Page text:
Affect of pH

As chlorine dosage continues to increase, we enter the zone after the theoretical breakpoint (Figure 2, letter d) where free chlorine residual is now seen with the DPD free chlorine residual reagent. For every milligram of chlorine dosed per liter, we get an equal amount of free chlorine residual, mg/L (letter e, Figure 2).

The liquid’s pH value influences the type of chloramine present, as well as how much HOCl is produced. When effluent pH values are near 7.0, monochloramine and dichloramine can exist together. The dichloramine tends to be the stronger of the two and favors lower pH values, while monochloramine favors higher pH values.

The facility in this situation had switched from gaseous chlorine to sodium hypochlorite (strong bleach solution) and began experiencing problems certain times of the year. Sodium hypochlorite is usually about 12 to 15 percent available chlorine and is produced commercially for the water and wastewater industry. We find that the use of sodium hypochlorite tends to raise the pH of the liquid it is applied to; the sodium component is a high alkali metallic material.

As pH values rise, the amount of available HOCl produced at the ejector decreases, and the amount of hypochlorite ion (OCl-) increases. The HOCl is the stronger of the two and is the chlorine species we like to have present for killing bacteria. The higher the pH, the lower the amount of HOCl, and the higher the OCl-.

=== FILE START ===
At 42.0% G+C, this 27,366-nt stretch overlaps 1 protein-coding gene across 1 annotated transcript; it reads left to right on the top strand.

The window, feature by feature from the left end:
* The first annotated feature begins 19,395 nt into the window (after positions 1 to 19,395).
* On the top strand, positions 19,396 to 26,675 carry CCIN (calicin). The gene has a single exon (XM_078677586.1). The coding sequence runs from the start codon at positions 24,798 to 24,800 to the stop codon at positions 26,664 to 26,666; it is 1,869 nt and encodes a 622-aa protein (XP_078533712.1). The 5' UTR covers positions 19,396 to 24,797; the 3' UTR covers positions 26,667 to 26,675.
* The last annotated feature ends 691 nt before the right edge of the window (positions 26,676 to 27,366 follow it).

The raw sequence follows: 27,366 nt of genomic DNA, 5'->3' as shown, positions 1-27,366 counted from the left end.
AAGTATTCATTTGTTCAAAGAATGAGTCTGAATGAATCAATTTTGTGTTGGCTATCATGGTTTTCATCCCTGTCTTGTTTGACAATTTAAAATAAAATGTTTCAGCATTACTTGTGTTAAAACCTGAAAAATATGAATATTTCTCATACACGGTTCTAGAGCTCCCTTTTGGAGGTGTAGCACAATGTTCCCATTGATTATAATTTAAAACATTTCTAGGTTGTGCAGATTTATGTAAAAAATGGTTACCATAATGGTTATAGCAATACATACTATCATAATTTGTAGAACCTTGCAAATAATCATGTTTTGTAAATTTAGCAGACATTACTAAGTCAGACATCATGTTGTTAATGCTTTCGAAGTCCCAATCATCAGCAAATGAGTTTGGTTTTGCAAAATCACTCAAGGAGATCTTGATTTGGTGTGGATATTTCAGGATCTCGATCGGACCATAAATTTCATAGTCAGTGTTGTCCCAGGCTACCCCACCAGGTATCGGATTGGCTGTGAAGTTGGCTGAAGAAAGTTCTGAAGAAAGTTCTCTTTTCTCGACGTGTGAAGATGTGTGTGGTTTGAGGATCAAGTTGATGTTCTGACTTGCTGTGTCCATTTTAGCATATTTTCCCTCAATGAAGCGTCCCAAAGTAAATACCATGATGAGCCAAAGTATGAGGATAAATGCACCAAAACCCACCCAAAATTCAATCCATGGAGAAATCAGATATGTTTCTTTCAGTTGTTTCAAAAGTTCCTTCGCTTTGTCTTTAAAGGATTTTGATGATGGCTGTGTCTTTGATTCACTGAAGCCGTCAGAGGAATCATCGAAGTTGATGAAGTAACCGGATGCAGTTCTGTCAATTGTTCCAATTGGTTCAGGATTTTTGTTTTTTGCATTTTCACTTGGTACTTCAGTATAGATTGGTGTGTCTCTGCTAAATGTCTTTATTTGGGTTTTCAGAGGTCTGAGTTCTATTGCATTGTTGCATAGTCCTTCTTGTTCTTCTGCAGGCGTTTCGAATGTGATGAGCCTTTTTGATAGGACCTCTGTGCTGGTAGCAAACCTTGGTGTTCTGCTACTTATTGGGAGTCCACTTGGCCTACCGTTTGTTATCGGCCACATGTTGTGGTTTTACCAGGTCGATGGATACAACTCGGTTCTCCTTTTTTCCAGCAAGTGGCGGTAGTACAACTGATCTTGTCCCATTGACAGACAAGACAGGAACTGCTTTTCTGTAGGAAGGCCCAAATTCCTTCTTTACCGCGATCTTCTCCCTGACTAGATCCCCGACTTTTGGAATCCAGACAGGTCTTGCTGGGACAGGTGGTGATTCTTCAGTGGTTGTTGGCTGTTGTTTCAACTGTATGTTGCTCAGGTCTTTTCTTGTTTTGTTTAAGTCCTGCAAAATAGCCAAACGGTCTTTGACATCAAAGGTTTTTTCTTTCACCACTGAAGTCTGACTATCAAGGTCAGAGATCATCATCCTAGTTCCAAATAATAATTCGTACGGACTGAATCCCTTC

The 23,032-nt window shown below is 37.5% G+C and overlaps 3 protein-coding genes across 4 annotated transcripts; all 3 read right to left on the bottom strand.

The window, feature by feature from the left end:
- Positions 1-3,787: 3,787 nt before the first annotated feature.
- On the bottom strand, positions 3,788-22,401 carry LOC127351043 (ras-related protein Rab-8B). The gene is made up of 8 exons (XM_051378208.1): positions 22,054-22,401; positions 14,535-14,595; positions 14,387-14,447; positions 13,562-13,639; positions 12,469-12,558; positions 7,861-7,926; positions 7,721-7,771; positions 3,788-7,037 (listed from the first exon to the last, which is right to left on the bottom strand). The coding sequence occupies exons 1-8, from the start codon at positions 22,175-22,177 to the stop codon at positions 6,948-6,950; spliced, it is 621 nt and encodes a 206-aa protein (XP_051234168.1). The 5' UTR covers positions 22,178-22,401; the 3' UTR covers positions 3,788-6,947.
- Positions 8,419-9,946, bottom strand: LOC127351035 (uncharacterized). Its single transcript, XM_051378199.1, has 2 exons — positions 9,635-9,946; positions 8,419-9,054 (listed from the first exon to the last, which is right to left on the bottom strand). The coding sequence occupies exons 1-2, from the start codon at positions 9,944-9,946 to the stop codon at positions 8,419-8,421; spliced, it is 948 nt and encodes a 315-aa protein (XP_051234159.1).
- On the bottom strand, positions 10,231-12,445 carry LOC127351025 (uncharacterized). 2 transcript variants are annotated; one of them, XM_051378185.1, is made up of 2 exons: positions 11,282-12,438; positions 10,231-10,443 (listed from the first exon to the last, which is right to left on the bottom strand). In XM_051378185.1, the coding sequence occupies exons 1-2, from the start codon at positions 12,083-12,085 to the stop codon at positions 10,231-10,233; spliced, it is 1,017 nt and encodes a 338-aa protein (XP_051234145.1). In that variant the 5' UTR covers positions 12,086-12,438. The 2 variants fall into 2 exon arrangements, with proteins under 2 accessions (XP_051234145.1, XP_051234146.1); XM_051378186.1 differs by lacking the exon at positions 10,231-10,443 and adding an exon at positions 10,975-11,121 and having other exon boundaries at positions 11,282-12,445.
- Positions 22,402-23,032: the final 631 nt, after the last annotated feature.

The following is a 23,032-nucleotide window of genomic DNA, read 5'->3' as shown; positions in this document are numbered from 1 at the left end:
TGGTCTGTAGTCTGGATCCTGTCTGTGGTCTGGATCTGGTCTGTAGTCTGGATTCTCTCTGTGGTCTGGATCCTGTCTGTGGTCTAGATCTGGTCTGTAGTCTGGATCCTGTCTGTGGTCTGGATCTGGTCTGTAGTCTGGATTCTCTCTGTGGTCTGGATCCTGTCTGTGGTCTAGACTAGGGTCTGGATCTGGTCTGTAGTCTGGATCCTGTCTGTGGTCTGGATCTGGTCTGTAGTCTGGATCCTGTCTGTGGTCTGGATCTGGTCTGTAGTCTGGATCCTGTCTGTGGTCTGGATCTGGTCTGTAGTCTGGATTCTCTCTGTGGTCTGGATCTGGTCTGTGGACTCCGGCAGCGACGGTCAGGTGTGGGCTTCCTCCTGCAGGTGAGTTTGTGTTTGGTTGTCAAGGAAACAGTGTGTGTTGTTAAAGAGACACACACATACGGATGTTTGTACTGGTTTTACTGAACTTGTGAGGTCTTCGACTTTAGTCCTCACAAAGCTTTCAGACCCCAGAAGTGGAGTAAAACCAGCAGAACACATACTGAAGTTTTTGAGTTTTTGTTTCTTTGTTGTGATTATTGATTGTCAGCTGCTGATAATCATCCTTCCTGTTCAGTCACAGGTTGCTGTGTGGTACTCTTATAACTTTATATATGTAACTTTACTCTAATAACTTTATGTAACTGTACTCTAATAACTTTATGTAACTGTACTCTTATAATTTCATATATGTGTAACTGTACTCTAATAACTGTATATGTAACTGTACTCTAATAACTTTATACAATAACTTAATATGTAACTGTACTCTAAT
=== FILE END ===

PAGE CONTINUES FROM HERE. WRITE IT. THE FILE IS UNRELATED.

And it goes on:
At pH 7, about 78 percent of the available chlorine is in the form of HOCl, and about 22 percent OCl-. At pH 8, just one pH unit higher, the available HOCl drops to about 22 percent, and the OCl- climbs to 78 percent, essentially trading percentage places.

Think of the HOCl as shooting the pathogens with a .44 caliber bullet — one shot and it’s dead! Think of the OCl- as a .22 caliber bullet. It might take many more hits with the .22 to effectively kill the coliform bacteria. All bacteria have an external slime coating, or layer, that must be penetrated by the disinfectant to effectively kill the cell.

HOCl is a neutrally charged chemical (neither positive nor negative). OCl- is negatively charged, as is the slime layer of the coliform bacteria, so they tend to repel each other like the negative poles of two magnets. It takes more of the OCl- disinfectant and longer contact time to get the required inactivation of the coliform bacteria.

Finding answers